The Senate Judiciary Committee unanimously approved legislation Thursday that would stiffen criminal penalties for those who knowingly violate food safety standards.
Committee chairman Senator Patrick Leahy (D-VT), who authored the Food Safety Accountability Act, first introduced the bill last summer and reintroduced the bill in the 112th Congress in January.
The bill would increase the offense from a misdemeanor to a felony and allow prosecutors to seek prison sentences of up to 10 years for any individual or corporation that “knowingly endangers American lives by contaminating the food supply” or by knowingly allowing tainted food products into commerce.
“Current statutes do not provide sufficient criminal sanctions for those who knowingly violate our food safety laws,” said Leahy, who has become an outspoken advocate of food safety reform. “Knowingly distributing adulterated food is merely a misdemeanor right now, and the Sentencing Commission has found that it generally does not result in jail time. The fines and recalls that usually result from criminal violations under current law fall short in protecting the public from harmful products.”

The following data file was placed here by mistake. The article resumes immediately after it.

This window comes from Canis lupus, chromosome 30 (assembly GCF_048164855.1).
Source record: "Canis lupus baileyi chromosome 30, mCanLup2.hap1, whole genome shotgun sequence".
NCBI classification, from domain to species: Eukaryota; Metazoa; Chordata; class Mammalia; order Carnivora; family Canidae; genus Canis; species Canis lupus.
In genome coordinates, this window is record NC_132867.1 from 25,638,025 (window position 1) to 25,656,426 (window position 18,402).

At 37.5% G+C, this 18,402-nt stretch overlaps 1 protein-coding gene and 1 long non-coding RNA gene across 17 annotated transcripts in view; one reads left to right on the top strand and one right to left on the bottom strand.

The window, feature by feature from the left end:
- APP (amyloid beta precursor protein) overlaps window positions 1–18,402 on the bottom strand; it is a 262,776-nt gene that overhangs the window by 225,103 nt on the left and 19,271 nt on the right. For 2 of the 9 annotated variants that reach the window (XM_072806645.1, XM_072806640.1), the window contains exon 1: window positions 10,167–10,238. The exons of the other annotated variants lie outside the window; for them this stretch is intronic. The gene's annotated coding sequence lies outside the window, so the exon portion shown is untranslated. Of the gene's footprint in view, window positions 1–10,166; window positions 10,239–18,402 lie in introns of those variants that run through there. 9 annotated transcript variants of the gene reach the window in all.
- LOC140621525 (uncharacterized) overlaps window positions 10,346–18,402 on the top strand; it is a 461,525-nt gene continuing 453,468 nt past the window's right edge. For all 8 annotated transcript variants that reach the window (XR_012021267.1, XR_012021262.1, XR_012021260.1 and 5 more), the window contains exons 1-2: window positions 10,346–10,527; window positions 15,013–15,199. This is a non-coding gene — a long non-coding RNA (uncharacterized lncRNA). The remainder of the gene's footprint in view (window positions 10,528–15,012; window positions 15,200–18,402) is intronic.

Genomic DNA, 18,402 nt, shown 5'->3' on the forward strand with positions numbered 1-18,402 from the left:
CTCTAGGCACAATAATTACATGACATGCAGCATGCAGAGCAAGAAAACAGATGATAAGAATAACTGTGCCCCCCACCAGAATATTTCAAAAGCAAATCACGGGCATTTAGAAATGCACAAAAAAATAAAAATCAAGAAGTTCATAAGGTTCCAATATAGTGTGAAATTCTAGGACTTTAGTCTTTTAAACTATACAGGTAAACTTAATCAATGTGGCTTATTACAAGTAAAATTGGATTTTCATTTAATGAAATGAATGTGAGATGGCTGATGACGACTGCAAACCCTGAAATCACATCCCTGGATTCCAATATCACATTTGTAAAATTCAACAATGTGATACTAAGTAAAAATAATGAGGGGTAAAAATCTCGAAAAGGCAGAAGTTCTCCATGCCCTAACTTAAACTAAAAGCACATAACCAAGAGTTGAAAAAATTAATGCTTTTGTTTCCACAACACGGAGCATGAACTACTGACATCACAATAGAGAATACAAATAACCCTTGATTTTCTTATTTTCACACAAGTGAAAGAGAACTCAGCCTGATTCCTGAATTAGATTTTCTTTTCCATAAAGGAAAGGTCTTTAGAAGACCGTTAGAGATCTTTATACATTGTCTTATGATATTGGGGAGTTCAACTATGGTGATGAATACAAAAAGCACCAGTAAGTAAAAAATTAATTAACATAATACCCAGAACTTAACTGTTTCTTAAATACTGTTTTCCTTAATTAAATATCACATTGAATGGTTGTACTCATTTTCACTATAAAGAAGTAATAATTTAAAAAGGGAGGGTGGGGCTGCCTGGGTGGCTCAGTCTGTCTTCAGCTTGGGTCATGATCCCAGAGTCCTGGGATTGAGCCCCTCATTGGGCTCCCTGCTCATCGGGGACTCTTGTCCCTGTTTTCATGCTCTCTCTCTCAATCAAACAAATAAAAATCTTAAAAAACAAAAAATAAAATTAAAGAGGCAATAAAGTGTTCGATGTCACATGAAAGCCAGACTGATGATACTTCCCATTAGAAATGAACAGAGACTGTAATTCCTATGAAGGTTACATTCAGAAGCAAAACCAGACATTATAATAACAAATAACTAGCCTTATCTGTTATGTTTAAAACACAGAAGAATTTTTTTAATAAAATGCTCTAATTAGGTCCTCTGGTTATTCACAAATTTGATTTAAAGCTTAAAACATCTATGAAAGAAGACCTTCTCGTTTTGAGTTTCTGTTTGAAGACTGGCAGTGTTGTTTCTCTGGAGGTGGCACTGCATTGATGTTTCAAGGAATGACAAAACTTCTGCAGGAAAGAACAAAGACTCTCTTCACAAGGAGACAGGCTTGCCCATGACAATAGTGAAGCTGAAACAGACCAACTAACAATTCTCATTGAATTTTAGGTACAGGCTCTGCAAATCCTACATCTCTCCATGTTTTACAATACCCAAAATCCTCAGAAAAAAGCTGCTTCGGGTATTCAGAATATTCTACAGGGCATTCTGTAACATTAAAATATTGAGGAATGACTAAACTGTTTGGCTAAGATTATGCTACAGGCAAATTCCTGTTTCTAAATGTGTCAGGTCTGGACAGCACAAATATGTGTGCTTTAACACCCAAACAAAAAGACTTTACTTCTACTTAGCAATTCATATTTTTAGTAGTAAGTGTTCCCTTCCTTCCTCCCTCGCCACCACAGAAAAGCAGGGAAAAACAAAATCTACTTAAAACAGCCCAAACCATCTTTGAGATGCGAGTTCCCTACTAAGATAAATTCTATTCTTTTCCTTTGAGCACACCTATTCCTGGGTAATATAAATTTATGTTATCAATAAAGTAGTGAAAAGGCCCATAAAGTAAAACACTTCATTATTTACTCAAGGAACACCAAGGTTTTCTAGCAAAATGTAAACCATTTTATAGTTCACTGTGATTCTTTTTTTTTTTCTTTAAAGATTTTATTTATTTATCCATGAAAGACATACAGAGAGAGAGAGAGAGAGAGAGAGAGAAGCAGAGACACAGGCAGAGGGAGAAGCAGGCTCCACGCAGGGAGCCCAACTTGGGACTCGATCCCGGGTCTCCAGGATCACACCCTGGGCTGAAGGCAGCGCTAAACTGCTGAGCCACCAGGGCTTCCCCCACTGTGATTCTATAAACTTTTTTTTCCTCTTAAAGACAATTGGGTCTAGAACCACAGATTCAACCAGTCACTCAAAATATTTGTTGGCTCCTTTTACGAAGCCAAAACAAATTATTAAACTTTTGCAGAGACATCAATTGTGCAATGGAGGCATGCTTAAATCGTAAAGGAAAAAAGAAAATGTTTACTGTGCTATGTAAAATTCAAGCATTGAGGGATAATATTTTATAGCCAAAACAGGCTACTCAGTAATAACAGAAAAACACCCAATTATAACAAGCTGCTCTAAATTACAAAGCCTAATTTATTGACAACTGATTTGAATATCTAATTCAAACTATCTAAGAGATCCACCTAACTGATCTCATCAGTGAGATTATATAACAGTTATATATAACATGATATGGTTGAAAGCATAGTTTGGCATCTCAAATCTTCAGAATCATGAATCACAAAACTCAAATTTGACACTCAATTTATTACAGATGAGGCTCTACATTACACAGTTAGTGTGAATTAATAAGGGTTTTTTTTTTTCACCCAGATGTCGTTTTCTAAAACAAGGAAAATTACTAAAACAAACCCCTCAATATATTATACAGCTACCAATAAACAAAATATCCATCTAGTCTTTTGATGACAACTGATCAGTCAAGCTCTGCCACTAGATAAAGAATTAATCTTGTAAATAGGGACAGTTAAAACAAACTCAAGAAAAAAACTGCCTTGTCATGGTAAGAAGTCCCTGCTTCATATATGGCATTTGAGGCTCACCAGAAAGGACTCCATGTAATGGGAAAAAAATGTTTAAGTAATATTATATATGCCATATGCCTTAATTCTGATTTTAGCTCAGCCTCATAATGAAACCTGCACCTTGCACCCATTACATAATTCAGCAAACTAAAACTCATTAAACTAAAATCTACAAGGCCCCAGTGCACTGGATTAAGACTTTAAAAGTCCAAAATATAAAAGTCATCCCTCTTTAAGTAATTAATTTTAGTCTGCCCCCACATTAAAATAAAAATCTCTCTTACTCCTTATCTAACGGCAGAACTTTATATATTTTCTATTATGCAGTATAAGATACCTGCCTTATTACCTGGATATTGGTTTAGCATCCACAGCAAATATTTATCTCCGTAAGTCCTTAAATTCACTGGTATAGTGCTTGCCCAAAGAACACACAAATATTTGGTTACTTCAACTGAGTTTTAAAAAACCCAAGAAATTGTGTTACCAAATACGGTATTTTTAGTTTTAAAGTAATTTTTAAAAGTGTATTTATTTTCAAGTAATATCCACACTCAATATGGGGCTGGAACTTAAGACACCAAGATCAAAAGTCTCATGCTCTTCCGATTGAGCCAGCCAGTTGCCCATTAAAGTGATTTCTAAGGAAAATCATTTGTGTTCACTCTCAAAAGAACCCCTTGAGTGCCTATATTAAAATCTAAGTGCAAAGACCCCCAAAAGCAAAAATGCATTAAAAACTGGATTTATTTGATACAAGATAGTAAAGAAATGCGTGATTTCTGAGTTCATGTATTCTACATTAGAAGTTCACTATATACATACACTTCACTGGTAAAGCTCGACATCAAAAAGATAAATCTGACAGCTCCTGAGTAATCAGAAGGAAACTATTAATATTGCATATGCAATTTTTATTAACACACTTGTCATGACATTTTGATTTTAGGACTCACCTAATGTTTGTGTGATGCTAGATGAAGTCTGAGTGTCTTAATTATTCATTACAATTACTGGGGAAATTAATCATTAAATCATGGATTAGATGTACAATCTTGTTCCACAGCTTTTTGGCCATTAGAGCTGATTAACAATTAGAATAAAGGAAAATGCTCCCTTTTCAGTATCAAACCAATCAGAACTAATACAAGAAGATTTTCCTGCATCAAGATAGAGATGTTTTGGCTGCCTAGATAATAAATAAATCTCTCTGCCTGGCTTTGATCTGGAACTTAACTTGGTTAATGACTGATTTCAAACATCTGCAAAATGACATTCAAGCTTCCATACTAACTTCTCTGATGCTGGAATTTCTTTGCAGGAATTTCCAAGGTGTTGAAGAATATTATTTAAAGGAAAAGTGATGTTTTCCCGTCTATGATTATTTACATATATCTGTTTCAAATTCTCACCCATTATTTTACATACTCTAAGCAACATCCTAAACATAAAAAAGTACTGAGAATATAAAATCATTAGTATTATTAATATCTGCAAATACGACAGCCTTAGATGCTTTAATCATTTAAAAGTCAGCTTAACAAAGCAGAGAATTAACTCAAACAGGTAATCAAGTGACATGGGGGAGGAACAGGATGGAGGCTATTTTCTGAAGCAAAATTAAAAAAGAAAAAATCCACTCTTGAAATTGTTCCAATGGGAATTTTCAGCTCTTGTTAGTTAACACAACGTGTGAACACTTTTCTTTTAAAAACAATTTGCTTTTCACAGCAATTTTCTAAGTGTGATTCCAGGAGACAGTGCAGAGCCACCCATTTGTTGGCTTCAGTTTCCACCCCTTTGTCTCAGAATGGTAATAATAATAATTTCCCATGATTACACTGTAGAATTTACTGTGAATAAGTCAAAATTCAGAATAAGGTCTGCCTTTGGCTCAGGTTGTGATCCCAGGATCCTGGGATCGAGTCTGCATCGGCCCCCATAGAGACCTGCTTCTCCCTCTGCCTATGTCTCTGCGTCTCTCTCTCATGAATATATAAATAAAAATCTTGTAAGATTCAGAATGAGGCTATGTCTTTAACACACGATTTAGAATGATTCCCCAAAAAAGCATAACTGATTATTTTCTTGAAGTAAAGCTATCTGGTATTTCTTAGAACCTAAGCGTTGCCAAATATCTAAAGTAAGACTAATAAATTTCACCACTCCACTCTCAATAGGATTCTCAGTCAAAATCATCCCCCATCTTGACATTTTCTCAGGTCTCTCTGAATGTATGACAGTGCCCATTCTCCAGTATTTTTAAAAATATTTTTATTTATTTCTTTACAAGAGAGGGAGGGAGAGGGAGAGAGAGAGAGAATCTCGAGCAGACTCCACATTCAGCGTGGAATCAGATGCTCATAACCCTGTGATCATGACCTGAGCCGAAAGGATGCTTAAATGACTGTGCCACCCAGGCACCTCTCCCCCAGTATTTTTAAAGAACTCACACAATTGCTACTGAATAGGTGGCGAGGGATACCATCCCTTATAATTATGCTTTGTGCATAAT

Leahy recently pressed the Department of Justice for an update on the status of its ongoing investigation into Peanut Corporation of America’s (PCA) involvement in a massive product recall and Salmonella outbreak in 2008 and 2009. Ultimately, thousands of products were recalled, hundreds were sickened, and nine people lost their lives.
Stewart Parnell, president of PCA, declined to testify before Congress about the contamination. Parnell cited his Fifth Amendment rights when he appeared before the House Energy Commerce Committee in February 2009.
One of Leahy’s constituents, a then 7-year-old boy from South Burlington, Vermont, was seriously sickened after eating peanut butter crackers. The boy’s mother, Gabrielle Meunier, has become a fierce advocate for stronger food safety laws, prompting Leahy to invite her to testify about her son’s illness before the Senate Agriculture Committee last year.
Leahy has found strong support for the bill on the Judiciary Committee, including Amy Klobuchar (D-MN), Al Franken (D-MN), Herb Kohl (D-WI), Dianne Feinstein (D-CA), Richard Durbin (D-IL), and Richard Blumenthal (D-CT). Indeed, an aide said “there was no debate to speak of” as the committee considered the bill Thursday. But it’s not clear that the measure will pick up any steam in the full Senate, where it competes with a log-jammed legislative agenda currently dominated by budget wrangling.